Travellers Code of Conduct
– We provide all of our clients with a “Travel Facts” document upon confirmation of your booking. This details useful facts and travel advice for your chosen destination, including restaurant recommendations, reading tips, basic language, cultural traditions, climate information and brief historical overviews. We feel that this offers a useful insight into the country you are visiting, and can help you interact with local residents in a more sensitive, well informed manner. Please try to take the time to read this information before your visit, if at all possible.
– A number of the countries in which we operate holidays are religious societies with a widely observed set of customs. Always respect these norms, particularly when visiting religious buildings.
– To the best of our knowledge, all of the hotels, lodges and camps within our portfolio operate stringent measures to minimise water usage. All of our destinations have issues with water supplies to a certain extent so feel free to raise any possible wastage should you encounter it during your stays, either with the accommodation or with us upon your return.
– Please ask before taking photographs of people, and respect their wishes should an individual not be happy to be photographed. We find that friendly requests and a smile are usually met with assent.
– Strive where possible to make your own contribution to environmental practices within the destination you are travelling. This might include minimising your electricity usage, avoiding smoking in protected areas, avoiding coral while snorkelling and safely disposing of all litter (recycling where possible).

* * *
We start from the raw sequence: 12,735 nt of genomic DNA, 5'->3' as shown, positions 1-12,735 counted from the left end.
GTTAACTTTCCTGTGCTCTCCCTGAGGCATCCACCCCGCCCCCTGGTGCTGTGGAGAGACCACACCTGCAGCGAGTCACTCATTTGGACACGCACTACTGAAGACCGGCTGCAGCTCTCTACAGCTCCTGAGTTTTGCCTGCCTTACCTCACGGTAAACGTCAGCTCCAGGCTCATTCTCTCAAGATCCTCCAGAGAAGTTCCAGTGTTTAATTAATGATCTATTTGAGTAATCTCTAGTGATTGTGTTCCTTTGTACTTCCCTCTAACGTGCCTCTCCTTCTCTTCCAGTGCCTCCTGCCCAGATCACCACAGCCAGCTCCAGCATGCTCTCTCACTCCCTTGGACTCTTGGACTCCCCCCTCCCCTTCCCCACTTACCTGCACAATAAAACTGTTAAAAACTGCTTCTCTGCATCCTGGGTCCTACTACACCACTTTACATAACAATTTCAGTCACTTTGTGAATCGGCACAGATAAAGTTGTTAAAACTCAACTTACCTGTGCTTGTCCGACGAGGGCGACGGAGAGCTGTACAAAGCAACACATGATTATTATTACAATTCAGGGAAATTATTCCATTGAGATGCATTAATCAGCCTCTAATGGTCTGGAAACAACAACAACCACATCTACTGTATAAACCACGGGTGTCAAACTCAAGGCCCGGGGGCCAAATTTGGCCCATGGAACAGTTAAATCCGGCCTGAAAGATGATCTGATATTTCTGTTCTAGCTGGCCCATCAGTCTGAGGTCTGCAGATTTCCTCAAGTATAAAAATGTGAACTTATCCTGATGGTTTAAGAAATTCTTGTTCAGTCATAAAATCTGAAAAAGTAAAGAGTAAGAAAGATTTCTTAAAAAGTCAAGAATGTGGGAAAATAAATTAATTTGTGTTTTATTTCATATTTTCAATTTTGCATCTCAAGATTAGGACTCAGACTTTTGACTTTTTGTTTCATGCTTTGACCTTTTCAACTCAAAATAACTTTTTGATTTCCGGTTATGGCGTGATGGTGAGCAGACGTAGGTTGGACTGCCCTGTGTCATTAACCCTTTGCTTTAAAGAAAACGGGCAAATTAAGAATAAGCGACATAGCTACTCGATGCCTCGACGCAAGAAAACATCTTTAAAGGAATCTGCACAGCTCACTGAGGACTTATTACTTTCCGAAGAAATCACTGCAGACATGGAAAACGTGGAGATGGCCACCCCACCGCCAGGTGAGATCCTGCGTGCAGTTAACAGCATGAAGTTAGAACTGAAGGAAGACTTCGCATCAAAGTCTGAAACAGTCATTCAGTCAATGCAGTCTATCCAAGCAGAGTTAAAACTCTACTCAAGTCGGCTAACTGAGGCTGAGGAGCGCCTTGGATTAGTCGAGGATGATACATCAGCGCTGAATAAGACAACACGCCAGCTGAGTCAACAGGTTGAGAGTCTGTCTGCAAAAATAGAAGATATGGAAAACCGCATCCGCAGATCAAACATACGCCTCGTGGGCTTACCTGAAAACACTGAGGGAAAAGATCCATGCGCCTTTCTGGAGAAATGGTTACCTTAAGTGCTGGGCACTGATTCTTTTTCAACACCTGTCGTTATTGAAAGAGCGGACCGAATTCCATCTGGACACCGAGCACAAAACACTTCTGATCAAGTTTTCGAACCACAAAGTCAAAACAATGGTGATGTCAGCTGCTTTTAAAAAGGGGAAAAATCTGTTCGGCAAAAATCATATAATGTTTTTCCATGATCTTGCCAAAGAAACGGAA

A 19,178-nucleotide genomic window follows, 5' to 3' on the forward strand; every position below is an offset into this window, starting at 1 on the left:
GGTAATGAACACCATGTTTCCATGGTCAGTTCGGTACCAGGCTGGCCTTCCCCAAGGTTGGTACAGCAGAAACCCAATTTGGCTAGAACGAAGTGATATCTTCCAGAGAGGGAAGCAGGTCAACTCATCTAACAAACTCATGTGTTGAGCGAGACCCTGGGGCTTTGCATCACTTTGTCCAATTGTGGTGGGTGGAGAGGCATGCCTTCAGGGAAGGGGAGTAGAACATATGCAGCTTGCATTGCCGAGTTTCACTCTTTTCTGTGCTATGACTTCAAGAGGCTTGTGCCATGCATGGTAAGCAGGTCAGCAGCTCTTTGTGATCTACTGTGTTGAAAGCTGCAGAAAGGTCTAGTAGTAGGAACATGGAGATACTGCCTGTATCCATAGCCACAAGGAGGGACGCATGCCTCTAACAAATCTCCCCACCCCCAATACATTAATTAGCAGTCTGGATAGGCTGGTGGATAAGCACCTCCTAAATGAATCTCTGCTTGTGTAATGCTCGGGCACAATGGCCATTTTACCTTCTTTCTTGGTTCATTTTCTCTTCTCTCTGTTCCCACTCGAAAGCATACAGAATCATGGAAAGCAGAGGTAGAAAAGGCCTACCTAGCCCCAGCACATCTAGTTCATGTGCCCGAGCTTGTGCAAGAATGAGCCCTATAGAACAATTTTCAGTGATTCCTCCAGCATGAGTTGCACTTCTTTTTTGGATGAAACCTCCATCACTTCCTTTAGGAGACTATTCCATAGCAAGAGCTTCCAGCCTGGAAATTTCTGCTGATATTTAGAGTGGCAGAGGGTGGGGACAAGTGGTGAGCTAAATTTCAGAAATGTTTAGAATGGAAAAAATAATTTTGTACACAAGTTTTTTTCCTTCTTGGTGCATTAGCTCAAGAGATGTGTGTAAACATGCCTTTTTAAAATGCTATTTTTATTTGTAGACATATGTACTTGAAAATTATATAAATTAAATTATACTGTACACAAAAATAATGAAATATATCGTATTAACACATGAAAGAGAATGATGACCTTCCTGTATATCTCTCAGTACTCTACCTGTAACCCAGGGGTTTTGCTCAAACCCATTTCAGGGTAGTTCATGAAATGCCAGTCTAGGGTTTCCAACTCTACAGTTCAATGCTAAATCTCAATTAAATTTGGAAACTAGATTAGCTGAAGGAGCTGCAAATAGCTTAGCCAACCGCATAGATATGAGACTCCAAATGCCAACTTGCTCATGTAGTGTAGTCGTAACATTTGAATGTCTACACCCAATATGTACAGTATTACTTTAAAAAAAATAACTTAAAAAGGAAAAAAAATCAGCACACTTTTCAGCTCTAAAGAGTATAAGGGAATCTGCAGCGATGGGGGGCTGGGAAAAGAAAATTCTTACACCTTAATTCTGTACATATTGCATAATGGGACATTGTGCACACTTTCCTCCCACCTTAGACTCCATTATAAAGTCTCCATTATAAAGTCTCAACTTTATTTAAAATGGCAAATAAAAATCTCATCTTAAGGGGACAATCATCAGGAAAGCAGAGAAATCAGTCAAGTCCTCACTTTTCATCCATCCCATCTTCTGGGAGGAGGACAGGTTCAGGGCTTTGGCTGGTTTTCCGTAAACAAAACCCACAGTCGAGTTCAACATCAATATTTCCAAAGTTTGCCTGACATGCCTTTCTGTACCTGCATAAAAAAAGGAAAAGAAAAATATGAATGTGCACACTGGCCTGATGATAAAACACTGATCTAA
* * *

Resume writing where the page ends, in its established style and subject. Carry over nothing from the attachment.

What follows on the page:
– Where possible, try to purchase from local suppliers. This includes shopping for souvenirs, eating out in restaurants and booking further excursions during your free time. In areas where haggling is an accepted part of daily life, don’t become angry or offended if you are unable to obtain what you perceive as a fair price for an item. We emphasise to local suppliers that our clients should never be taken on unsolicited shopping trips, but if this does happen, try to retain your sense of humour, provide a firm refusal to participate and tell us about this on your return. We pass on all feedback from every trip undertaken with Holiday Architects to the relevant local suppliers, who share our commitment to travelling with sensitivity.
– Please don’t remove any indigenous items from their natural habitat and attempt to bring them back as a souvenir. This particularly applies to coral, shells, plants and food in the natural world, and to cultural artefacts and antiques.
– If you are unsure about anything relating to the above, please feel free to ask our local suppliers or your Holiday Architects specialist. All of these people either live or have travelled extensively in the country you are visiting and will be more than happy to offer their considered advice.